Central American farmers tell world experts how they're confronting hunger

In parts of rural Central America struggling with food insecurity and malnutrition, women are taking the lead by delivering on their economic power--right in the breadbasket.

Olga Tumax
Olga Tumax described for conference participants the vital role women are playing to improve their families' food security, through a CWS and Foods Resource Bank-supported  initiative in the Totonicapán region of Guatemala.
File photo: Rolanda Hughes/CWS

In parts of rural Central America struggling with food insecurity and malnutrition, women are taking the lead by delivering on their economic power—right in the breadbasket.

That was the message this week from Church World Service partner Olga Tumax, a rural farmer and trainer of indigenous women in Guatemala, speaking at the October 12 Iowa Hunger Summit, a lead-in to the prestigious World Food Prize symposium held annually in Des Moines.

In a panel on “Global Farmers’ Perspective on Food Security,” Tumax told U.S. and international farmers, agronomists and development leaders how women are playing a key role in a CWS Central America food and nutritional security program that goes far beyond just growing crops.

"In Guatemala, most land is owned by men. But, with this program and trainings in empowering women, we have learned to advocate to have access to land,” she said.

“The land is still in the name of men, but now they give us an area where we can work and produce a variety of vegetables and build greenhouses,” said Tumax, who is responsible for 480 women in the women's organization Ixmuncane, whose members are among the families in CWS’s Guatemala program.

“Now the men see that we can produce for family consumption and sell surplus for a little income,” she said, “and they come to ask us how we are able to do this. This has greatly enhanced the women's self-esteem, that they are now able to provide food for their families as well as generate income."

Another woman leader and agronomist, in Nicaragua, Rosa María Matamoros, works with CWS and partner CIEETS (Inter-Ecclesiastic Center for Theological and Social Studies) as director of community development, agriculture and training for CWS’s Nicaragua food security program.  

Matamoros told hunger summit panel attendees that their program’s advances go beyond increasing crops, saying it’s “an integral approach to sustainability and community development,” incorporating water, sanitation and a focus on nutrition.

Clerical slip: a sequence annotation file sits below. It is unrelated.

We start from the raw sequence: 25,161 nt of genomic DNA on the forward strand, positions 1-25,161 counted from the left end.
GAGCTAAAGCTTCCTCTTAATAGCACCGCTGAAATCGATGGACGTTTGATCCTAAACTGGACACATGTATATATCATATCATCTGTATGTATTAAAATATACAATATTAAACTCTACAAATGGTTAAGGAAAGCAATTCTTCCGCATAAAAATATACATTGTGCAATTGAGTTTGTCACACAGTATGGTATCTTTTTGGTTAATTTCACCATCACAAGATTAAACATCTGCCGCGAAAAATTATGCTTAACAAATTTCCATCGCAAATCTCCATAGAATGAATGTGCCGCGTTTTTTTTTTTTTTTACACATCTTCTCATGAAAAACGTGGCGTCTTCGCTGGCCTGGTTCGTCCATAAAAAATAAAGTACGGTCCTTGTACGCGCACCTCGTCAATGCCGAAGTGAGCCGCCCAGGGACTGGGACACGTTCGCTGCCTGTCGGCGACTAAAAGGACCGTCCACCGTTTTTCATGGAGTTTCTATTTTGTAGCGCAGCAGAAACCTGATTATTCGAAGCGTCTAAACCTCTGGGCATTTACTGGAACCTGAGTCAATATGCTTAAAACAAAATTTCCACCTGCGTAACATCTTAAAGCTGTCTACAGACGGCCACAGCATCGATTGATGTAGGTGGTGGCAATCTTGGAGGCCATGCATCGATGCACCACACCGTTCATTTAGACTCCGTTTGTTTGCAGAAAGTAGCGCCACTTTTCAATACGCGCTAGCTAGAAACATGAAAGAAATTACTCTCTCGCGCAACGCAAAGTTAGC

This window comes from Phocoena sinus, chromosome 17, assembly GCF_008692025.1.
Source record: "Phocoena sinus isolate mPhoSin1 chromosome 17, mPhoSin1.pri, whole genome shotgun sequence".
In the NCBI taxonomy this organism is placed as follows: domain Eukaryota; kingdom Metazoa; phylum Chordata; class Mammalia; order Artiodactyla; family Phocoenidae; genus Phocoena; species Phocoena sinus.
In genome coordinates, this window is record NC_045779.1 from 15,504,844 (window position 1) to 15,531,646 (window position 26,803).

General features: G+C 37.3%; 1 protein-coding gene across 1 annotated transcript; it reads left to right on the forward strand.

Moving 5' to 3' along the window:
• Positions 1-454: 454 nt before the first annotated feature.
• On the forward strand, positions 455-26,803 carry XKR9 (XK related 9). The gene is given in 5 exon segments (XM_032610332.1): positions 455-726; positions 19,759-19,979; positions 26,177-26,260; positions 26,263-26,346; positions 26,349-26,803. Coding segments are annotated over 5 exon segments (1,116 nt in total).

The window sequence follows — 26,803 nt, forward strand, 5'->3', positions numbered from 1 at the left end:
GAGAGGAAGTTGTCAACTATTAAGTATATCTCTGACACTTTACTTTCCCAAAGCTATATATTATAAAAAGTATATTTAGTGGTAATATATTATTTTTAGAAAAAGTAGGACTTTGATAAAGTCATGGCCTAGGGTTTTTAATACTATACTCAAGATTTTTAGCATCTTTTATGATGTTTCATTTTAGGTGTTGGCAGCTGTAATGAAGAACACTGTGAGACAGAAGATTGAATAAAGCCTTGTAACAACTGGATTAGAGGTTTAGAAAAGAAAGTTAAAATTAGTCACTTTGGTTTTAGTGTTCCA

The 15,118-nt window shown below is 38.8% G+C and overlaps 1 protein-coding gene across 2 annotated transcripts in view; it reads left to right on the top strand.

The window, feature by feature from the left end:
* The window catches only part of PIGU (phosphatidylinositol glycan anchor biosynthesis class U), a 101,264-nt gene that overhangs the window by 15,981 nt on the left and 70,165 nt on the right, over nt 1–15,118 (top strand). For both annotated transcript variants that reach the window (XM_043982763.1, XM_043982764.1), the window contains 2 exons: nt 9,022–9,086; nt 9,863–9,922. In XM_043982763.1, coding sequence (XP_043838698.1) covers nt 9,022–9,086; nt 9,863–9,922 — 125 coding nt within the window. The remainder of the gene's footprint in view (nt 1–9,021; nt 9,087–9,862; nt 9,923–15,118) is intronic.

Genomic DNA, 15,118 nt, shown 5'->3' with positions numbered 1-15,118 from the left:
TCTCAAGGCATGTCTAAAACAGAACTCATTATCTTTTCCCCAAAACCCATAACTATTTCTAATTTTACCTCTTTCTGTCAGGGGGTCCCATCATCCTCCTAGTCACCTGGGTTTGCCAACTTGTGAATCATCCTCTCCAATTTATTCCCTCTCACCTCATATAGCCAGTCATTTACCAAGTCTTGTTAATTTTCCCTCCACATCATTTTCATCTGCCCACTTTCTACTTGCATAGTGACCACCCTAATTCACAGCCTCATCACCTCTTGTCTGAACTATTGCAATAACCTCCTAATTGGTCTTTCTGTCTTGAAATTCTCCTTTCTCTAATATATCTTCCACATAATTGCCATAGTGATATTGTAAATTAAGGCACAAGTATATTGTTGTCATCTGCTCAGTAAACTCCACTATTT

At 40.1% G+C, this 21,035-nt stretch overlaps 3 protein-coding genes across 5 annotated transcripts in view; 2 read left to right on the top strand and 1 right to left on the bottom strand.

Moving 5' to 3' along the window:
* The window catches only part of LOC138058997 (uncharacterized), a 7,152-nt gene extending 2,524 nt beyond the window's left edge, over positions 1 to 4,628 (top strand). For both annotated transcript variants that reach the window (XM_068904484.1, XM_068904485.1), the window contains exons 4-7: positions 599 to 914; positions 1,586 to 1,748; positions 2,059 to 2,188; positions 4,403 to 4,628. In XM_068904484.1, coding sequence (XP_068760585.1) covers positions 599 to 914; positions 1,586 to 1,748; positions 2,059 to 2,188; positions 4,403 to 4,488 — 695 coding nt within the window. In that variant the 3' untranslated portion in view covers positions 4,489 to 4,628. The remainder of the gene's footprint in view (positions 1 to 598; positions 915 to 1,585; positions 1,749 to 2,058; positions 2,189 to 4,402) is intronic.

“Before, we focused more on food production. Now we see the importance of an approach that includes agriculture, small animal husbandry with Pelibueys (a breed of sheep), rabbits and chickens, integrated with establishing clean, potable water and sanitation to enhance the nutrition of families.” She said the communities now hope to fully address both hunger and malnutrition issues.

Matamoras credited the CWS program’s approach of building communities of learning among participants. “It has been very valuable to use lessons learned in the activities of one program to start a food security and nutrition program in new communities in another part of Nicaragua.”

Matamoras also stressed the CWS program’s community organizing and training component as key to sustainability. “By making communities stronger in leadership and organization, they are able to apply on their own for projects in their municipalities,” and are “capable of developing their own solutions.”

Tumax and Matamoras are attending this week’s Hunger Summit and World Food Prize Symposium along with other CWS-hosted Central America program partners Hugo Garrido, executive director of CIEDEG (Conference of Evangelical Churches of Guatemala), Suyapa Ucles, Honduras program director for CASM (Mennonite Social Action Commission), and Guilmer Miguel, a farmer in Nueva Frontera, Santa Bárbara, Honduras.

Also at the Iowa Hunger Summit, CWS Iowa Regional Director Rev. Russell Melby echoed the connection between action and advocacy, “whether the action is growing crops or walking in a U.S. CROP Hunger Walk.” Melby cited long-time Cedar Rapids CROP Hunger Walk coordinator Ellen Fisher, who “models CROP Hunger Walk coordination and advocacy together. She recognizes that the two steps complement each other and that walking in a CROP Hunger Walk can lead to taking the next step of advocacy, such as contacting elected officials and writing letters to editors on hunger.”


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